Alright! Now that we’ve spent some time discussing Google Wave at a conceptual level, it’s time to shift our attention and start putting some of that newfound knowledge to use. Before we get started, I want to point out that this chapter deals explicitly with use of the Google Wave Client, which is the “layer” of Google Wave that most people are likely to utilize (remember that there are two other layers: the platform and the protocol).
As we progress through this chapter you will learn about the Google Wave Client user interface, working with other users, navigating your inbox, and creating waves, complete with other participants, gadgets, and robots.
As I mentioned in Chapter 1, it’s likely that the look and feel of the Google Wave Client may change over time. As a result, some of the screenshots included in the book may be show a slightly different interface than what is currently available on the client.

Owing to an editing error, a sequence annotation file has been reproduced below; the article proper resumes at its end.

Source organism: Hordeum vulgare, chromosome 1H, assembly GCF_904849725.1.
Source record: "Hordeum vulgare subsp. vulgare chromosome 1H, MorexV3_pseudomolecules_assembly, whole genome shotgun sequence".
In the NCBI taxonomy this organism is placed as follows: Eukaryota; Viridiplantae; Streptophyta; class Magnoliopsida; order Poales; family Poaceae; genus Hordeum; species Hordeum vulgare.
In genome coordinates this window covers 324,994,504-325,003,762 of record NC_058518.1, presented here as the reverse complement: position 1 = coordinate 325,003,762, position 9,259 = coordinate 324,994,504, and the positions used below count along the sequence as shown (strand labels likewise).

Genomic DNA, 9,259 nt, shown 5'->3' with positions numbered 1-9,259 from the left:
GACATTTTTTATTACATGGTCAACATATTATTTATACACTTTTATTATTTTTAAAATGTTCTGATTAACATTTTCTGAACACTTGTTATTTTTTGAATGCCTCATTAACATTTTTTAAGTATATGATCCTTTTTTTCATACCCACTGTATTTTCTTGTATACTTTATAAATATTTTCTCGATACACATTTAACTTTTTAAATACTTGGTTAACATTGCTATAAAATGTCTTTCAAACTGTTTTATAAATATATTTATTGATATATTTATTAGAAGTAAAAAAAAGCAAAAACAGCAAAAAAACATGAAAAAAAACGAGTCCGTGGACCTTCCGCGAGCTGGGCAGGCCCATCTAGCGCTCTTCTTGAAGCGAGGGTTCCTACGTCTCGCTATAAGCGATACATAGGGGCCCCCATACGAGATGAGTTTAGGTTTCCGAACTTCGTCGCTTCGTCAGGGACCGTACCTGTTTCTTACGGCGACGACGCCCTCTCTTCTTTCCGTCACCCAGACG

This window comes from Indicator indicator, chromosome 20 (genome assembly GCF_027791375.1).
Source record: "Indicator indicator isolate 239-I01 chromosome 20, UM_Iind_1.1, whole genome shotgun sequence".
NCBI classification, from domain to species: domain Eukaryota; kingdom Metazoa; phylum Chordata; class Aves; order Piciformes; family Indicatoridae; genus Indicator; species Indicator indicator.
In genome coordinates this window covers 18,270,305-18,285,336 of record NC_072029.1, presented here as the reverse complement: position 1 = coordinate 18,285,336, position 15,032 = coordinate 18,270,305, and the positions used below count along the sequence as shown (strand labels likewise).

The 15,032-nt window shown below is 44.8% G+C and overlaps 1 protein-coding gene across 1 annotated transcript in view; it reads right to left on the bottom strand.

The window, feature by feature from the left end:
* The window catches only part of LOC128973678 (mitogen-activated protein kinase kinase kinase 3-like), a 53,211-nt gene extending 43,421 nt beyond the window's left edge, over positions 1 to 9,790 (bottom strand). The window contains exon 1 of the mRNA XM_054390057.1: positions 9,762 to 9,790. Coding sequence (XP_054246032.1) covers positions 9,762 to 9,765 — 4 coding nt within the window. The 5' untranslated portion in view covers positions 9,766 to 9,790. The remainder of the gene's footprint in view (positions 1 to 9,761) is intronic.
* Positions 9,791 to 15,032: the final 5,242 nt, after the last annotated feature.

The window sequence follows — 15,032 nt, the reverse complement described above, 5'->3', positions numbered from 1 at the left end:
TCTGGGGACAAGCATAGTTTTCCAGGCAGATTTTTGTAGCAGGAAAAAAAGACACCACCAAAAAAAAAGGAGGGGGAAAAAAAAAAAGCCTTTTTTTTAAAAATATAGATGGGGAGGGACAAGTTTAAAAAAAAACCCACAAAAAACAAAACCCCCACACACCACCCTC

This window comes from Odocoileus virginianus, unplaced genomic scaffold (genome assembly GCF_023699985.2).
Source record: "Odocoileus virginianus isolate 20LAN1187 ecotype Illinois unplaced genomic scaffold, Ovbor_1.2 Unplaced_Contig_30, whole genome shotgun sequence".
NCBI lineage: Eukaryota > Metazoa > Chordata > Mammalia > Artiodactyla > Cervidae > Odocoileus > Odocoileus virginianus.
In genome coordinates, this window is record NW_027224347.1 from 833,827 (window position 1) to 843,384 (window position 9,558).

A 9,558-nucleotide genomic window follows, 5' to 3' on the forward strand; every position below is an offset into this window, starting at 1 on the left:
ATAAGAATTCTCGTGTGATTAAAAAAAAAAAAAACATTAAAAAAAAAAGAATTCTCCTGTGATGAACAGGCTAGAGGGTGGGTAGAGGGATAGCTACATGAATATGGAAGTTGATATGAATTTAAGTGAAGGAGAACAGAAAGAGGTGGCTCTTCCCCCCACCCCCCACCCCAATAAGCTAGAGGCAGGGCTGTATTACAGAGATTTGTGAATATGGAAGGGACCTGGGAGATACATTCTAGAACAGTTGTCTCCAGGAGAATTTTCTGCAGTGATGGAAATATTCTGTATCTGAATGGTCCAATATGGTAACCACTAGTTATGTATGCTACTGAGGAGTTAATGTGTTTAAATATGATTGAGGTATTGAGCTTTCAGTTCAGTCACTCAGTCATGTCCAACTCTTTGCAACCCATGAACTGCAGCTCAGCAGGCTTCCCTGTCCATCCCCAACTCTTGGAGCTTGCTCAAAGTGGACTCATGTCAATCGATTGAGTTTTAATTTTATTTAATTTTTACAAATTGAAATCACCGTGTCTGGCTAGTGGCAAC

Using the Google Wave Client is very similar to using other web-based applications. Once you sign in on the Google Wave web site (http://wave.google.com) with a Google account, you have access to a rich application that runs completely in the browser. There are a few things that I think should be noted about the Google Wave Client that make it a shining example of what we can expect from web applications that use the latest standards and features available on new browsers. It should come as no surprise ...